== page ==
Last Friday we reported that Google had removed the top image search result for First Lady Michelle Obama, saying the image, which happened to be pretty offensive, was hosted by a site that violated Google's guildelines by serving malware to visitors.
The offensive photo was then posted by a site that does not violate Google's guidelines, according to SearchEngineLand.com.
So Google has taken matters into its own hands, buying an ad to run with the search results (shown above) explaining why the offensive photo is back in its index. The ad links to an explanation that reads:
Sometimes Google search results from the Internet can include disturbing content, even from innocuous queries. We assure you that the views expressed by such sites are not in any way endorsed by Google.
Search engines are a reflection of the content and information that is available on the Internet. A site's ranking in Google's search results relies heavily on computer algorithms using thousands of factors to calculate a page's relevance to a given query.
The beliefs and preferences of those who work at Google, as well as the opinions of the general public, do not determine or impact our search results. Individual citizens and public interest groups do periodically urge us to remove particular links or otherwise adjust search results. Although Google reserves the right to address such requests individually, Google views the integrity of our search results as an extremely important priority. Accordingly, we do not remove a page from our search results simply because its content is unpopular or because we receive complaints concerning it. We will, however, remove pages from our results if we believe the page (or its site) violates our Webmaster Guidelines, if we believe we are required to do so by law, or at the request of the webmaster who is responsible for the page.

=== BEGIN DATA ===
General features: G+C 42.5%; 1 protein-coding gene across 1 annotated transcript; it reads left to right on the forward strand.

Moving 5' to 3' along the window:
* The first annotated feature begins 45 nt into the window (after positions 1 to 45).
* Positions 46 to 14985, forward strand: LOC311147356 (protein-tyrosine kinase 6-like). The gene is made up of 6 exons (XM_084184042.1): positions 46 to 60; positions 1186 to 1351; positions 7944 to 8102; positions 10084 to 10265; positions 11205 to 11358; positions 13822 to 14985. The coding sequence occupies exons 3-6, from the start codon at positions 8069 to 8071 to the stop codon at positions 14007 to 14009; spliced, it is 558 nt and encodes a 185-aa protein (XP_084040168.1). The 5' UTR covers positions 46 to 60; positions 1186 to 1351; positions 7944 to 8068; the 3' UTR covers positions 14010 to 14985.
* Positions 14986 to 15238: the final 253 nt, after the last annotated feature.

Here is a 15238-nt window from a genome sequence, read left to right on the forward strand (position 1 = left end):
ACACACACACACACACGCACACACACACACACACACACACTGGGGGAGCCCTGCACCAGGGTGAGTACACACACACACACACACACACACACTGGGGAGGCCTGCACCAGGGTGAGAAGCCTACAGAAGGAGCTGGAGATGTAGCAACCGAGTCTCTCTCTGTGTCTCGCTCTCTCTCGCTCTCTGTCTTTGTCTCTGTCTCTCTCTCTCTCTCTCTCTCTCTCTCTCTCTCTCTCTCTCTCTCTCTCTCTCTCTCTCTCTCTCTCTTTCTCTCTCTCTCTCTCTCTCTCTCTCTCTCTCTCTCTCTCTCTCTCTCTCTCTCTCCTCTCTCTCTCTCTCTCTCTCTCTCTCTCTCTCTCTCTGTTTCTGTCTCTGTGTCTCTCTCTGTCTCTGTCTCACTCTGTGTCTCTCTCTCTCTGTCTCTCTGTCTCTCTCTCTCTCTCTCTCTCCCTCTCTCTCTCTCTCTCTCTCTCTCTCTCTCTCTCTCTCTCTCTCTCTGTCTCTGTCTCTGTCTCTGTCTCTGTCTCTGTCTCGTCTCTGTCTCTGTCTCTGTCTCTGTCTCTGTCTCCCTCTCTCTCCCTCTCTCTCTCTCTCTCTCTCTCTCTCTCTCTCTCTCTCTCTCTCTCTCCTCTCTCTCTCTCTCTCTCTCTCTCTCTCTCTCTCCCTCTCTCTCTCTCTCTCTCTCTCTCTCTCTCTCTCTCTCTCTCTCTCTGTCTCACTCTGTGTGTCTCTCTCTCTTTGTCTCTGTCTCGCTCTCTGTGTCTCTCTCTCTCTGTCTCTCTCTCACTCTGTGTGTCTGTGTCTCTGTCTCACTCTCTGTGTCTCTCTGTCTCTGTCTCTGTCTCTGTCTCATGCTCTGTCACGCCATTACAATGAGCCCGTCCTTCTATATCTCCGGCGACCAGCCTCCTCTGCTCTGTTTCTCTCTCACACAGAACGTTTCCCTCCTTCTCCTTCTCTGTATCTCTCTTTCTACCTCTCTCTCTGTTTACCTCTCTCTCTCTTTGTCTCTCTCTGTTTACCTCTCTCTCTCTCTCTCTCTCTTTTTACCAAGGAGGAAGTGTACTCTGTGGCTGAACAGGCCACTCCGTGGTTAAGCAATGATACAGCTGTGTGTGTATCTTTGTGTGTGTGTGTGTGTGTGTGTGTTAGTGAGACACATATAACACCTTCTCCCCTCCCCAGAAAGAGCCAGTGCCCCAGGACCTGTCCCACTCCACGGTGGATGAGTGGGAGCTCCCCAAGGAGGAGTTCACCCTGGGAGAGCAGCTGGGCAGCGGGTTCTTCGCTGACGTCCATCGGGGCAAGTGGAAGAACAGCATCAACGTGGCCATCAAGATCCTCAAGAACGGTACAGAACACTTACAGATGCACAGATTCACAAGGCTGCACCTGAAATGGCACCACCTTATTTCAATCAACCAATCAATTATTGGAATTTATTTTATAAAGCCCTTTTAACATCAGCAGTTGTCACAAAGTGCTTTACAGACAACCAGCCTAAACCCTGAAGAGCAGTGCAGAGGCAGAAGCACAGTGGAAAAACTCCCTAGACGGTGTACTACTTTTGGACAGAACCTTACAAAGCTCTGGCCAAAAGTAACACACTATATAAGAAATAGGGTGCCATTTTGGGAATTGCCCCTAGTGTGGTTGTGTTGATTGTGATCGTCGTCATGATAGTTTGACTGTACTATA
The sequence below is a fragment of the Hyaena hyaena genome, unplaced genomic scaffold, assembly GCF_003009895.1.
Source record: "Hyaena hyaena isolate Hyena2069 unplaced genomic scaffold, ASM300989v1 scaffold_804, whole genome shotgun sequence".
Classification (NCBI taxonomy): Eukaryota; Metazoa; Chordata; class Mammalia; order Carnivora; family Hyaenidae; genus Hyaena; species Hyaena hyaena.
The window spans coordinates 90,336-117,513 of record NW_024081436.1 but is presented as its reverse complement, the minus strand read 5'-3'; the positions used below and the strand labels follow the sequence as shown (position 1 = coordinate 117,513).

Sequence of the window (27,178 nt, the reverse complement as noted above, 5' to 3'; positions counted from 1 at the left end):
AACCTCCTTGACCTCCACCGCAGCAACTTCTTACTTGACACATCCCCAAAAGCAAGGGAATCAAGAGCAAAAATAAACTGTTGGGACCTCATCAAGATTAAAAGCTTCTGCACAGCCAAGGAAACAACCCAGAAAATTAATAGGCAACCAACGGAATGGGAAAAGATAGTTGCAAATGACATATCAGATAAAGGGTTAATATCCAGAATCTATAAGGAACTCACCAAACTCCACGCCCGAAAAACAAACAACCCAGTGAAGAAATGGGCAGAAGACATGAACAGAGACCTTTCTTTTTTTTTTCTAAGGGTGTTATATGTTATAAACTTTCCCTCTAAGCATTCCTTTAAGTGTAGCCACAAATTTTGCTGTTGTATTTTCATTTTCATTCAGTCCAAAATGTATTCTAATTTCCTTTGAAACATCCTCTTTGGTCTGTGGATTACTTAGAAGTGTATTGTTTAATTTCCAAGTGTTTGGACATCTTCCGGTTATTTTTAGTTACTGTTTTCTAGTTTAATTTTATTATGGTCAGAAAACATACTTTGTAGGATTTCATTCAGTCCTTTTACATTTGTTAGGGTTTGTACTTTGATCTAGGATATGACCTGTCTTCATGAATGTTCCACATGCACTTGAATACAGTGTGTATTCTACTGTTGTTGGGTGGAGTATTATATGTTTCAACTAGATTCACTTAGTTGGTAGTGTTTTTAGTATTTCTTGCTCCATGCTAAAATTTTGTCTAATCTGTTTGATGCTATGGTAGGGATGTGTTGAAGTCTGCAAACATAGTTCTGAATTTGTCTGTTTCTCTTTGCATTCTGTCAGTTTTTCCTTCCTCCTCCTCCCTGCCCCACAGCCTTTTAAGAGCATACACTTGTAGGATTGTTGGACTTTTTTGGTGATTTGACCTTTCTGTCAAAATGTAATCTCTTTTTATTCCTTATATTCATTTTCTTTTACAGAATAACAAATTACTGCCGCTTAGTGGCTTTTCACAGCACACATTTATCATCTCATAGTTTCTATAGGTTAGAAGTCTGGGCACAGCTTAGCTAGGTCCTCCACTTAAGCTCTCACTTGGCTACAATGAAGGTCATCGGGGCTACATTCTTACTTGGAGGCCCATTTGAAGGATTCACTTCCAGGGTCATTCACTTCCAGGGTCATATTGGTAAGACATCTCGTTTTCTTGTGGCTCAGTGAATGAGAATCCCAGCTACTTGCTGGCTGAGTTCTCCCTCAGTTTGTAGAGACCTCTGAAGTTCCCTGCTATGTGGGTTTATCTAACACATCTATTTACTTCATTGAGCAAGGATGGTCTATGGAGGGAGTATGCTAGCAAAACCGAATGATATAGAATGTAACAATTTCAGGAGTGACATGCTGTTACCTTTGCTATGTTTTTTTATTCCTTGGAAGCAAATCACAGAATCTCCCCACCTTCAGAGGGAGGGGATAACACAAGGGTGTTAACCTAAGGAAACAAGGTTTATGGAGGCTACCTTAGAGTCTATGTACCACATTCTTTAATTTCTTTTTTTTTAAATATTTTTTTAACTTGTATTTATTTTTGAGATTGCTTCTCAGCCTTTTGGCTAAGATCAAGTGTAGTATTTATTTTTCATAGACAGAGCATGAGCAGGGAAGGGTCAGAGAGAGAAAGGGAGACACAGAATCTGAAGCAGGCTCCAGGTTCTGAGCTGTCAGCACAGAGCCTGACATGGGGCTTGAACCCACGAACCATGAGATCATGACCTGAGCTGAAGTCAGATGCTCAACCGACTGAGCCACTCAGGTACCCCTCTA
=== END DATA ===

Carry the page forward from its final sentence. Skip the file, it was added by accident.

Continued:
We apologize if you've had an upsetting experience using Google. We hope you understand our position regarding offensive results.
HuffingtonPost has its own account here.